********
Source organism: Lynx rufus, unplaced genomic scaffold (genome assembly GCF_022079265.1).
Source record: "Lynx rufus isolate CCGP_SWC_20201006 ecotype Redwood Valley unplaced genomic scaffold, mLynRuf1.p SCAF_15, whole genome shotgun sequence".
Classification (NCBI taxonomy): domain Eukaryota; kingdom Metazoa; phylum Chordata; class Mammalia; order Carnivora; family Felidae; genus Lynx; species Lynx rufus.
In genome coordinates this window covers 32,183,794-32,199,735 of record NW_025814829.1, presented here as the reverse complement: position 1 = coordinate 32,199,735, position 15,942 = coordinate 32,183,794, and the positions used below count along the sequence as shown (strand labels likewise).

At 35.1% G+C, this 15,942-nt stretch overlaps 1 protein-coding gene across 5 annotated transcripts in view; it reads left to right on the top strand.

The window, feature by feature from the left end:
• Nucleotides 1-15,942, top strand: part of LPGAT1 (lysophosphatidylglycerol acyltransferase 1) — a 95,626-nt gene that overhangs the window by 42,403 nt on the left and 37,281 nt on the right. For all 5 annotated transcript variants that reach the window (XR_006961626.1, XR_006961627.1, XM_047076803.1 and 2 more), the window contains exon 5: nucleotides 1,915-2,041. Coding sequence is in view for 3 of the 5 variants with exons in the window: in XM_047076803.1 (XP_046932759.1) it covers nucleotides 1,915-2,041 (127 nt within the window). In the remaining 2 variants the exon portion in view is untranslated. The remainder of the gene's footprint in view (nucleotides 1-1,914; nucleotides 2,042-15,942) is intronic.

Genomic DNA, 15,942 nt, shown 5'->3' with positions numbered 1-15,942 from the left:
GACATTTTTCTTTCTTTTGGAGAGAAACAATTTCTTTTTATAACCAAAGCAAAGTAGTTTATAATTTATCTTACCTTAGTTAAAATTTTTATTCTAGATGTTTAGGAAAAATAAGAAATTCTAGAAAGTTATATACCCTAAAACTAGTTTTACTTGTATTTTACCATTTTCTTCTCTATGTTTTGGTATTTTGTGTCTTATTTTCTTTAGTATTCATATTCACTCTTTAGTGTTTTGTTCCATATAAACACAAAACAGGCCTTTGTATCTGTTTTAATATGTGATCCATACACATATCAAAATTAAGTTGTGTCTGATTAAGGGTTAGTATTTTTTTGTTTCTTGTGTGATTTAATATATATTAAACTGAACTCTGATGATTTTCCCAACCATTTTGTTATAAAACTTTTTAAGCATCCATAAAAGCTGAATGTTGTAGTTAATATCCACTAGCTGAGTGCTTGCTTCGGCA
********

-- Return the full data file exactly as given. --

Source organism: Lynx rufus, unplaced genomic scaffold (genome assembly GCF_022079265.1).
Source record: "Lynx rufus isolate CCGP_SWC_20201006 ecotype Redwood Valley unplaced genomic scaffold, mLynRuf1.p SCAF_15, whole genome shotgun sequence".
Classification (NCBI taxonomy): domain Eukaryota; kingdom Metazoa; phylum Chordata; class Mammalia; order Carnivora; family Felidae; genus Lynx; species Lynx rufus.
In genome coordinates this window covers 32,183,794-32,199,735 of record NW_025814829.1, presented here as the reverse complement: position 1 = coordinate 32,199,735, position 15,942 = coordinate 32,183,794, and the positions used below count along the sequence as shown (strand labels likewise).

At 35.1% G+C, this 15,942-nt stretch overlaps 1 protein-coding gene across 5 annotated transcripts in view; it reads left to right on the top strand.

The window, feature by feature from the left end:
• Nucleotides 1-15,942, top strand: part of LPGAT1 (lysophosphatidylglycerol acyltransferase 1) — a 95,626-nt gene that overhangs the window by 42,403 nt on the left and 37,281 nt on the right. For all 5 annotated transcript variants that reach the window (XR_006961626.1, XR_006961627.1, XM_047076803.1 and 2 more), the window contains exon 5: nucleotides 1,915-2,041. Coding sequence is in view for 3 of the 5 variants with exons in the window: in XM_047076803.1 (XP_046932759.1) it covers nucleotides 1,915-2,041 (127 nt within the window). In the remaining 2 variants the exon portion in view is untranslated. The remainder of the gene's footprint in view (nucleotides 1-1,914; nucleotides 2,042-15,942) is intronic.

Genomic DNA, 15,942 nt, shown 5'->3' with positions numbered 1-15,942 from the left:
GACATTTTTCTTTCTTTTGGAGAGAAACAATTTCTTTTTATAACCAAAGCAAAGTAGTTTATAATTTATCTTACCTTAGTTAAAATTTTTATTCTAGATGTTTAGGAAAAATAAGAAATTCTAGAAAGTTATATACCCTAAAACTAGTTTTACTTGTATTTTACCATTTTCTTCTCTATGTTTTGGTATTTTGTGTCTTATTTTCTTTAGTATTCATATTCACTCTTTAGTGTTTTGTTCCATATAAACACAAAACAGGCCTTTGTATCTGTTTTAATATGTGATCCATACACATATCAAAATTAAGTTGTGTCTGATTAAGGGTTAGTATTTTTTTGTTTCTTGTGTGATTTAATATATATTAAACTGAACTCTGATGATTTTCCCAACCATTTTGTTATAAAACTTTTTAAGCATCCATAAAAGCTGAATGTTGTAGTTAATATCCACTAGCTGAGTGCTTGCTTCGGCA